SFU develops super sensor devices

Feb 22, 2010

(PhysOrg.com) -- Imagine being able to adjust your home furnace, check whether your arteries are plugging up and pinpoint the location of your child, all with a tap of the same quarter-sized brooch.

That’s becoming doable with next-generation technology developed by SFU engineering professor Bozena Kaminska and CiBER (Centre for Integrative Bio-Engineering Research). Kaminska, a Canada Research Chair in Wireless Sensor Networks, founded the SFU-based, mixed-technology, electronics developer.

CiBER’s work first made international news three years ago when it unveiled a wearable wireless cardiac monitoring and diagnostic sensor. The miniature device is embedded in a polymer-based Band Aid worn on the chest.

“Since then, we have further honed our miniature sensors for secure document storage and transmission,” says Kaminska.

“They can be used to track and detect the identity of objects and people. At the National Research Council (NRC) in Ottawa, we’re incorporating this ability into sensor-based wireless applications to create smart homes and save energy.”

Not only do these sensors have highly sophisticated health, athletic, security and energy monitoring applications, they can also communicate with each other through a CiBER-created solar-powered, wireless, mesh network connected to the Internet.

Through a project led by Marcin Marzencki, a post-doctoral fellow in Kaminska’s lab, CiBER has successfully tested several of its network installations in the Okanagan and at the NRC.

The Fraser Health Burnaby Hospital and other health care facilities are clinically testing CiBER’s sensors and networking capabilities for medical purposes and evaluating them for athletic and fitness applications.

“Other research groups are using our technology as a platform to build their work on,” says Kaminska, “and that’s largely thanks to CMC Microsystems.”

The Queens University-based, non-profit microelectronics fabricator and distributor helps university researchers, nationally, commercialize their inventions.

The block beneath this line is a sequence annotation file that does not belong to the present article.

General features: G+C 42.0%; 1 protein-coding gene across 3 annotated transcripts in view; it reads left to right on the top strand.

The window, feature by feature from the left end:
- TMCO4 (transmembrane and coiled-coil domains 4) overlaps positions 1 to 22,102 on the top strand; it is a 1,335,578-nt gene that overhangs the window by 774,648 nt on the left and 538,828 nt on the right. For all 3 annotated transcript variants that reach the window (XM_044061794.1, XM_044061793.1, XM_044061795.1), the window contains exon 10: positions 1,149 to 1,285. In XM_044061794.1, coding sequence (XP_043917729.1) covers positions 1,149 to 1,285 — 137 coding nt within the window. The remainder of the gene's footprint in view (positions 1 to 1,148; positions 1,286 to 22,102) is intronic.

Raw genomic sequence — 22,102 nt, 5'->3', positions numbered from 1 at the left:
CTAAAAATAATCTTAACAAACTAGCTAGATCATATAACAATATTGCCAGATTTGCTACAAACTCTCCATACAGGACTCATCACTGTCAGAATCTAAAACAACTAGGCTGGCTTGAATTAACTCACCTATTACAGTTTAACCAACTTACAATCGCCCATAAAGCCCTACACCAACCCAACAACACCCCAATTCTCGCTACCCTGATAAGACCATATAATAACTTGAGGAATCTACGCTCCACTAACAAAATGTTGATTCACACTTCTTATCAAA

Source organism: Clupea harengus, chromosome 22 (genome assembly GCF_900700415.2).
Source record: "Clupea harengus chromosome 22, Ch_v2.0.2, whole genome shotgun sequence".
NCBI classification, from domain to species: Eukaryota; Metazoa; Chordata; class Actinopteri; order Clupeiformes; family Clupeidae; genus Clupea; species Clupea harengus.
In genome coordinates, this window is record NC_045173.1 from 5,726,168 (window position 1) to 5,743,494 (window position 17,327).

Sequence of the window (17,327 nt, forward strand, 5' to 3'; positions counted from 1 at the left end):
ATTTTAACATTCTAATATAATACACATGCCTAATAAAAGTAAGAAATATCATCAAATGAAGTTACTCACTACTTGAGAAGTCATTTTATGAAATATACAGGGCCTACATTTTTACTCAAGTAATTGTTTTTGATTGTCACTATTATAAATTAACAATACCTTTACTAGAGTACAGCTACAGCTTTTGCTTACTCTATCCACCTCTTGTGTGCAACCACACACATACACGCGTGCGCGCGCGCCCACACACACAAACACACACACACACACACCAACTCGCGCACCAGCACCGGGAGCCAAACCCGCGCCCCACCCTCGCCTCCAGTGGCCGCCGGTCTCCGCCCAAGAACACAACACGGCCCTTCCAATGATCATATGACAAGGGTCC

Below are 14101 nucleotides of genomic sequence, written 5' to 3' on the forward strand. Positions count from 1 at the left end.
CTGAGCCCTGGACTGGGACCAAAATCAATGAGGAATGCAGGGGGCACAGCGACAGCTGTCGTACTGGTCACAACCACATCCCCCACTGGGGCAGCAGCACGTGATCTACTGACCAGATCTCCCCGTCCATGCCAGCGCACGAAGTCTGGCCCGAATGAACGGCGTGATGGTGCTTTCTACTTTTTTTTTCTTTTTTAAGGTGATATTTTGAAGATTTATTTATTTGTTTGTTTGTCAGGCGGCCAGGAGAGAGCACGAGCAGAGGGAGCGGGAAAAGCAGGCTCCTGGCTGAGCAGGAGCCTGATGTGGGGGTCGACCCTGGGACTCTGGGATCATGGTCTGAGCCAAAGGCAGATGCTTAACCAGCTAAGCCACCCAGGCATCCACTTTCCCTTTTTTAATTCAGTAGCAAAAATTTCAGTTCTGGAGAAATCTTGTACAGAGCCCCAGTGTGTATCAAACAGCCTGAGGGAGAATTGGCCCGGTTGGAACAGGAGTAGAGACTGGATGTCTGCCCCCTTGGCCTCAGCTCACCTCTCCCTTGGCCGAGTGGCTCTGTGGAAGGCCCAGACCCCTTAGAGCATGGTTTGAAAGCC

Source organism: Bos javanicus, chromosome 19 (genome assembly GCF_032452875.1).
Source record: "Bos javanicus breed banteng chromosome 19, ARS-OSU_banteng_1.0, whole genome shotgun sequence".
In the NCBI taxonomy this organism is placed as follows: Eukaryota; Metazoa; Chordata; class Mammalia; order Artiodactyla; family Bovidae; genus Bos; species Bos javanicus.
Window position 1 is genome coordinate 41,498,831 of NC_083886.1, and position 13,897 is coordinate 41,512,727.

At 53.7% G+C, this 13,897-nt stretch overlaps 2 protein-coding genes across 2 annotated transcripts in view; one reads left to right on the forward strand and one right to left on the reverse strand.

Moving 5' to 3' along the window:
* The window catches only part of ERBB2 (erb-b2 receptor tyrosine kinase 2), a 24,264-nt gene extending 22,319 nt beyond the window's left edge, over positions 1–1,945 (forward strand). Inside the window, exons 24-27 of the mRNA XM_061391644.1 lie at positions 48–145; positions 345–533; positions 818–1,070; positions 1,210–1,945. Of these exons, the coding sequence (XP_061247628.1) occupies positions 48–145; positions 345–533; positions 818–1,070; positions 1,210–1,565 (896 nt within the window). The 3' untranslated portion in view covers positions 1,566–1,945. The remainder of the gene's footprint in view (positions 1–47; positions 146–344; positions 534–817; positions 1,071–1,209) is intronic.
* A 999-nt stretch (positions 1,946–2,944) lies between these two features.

Explore further: Researchers develop tool to predict the level of driver discomfort caused by LED lighting

Provided by Simon Fraser University

4 /5 (1 vote)
add to favorites email to friend print save as pdf

Related Stories

Demand for wireless networks growing

Sep 07, 2005

Demand for wireless sensor networking is growing and deployments are accelerating, according to a recently published report by ON World.

Cambridge to host first city-wide wireless sensor network

Apr 05, 2007

Harvard University, BBN Technologies, and the City of Cambridge have begun a four-year project to install 100 wireless sensors atop streetlights in Cambridge, Mass., creating the world's first city-wide network of wireless ...

Recommended for you

Catching grease to cut grill pollution

13 hours ago

A team of University of California, Riverside Bourns College of Engineering students have designed a tray that when placed under the grates of a backyard grill reduces by 70 percent the level of a harmful ...

Understanding how the brain retrieves memories

Jul 17, 2014

(Medical Xpress)—Livermore scientists are developing electrode array technology for monitoring brain activity as part of a collaborative research project with UC San Francisco to better understand how the ...

New tool, savings for manufacturing hard materials

Jul 17, 2014

"Machining," in particular the process of cutting hard, brittle materials during manufacturing, can be difficult, often because the cutting tool, typically made of single crystal diamond, the hardest material ...

User comments : 0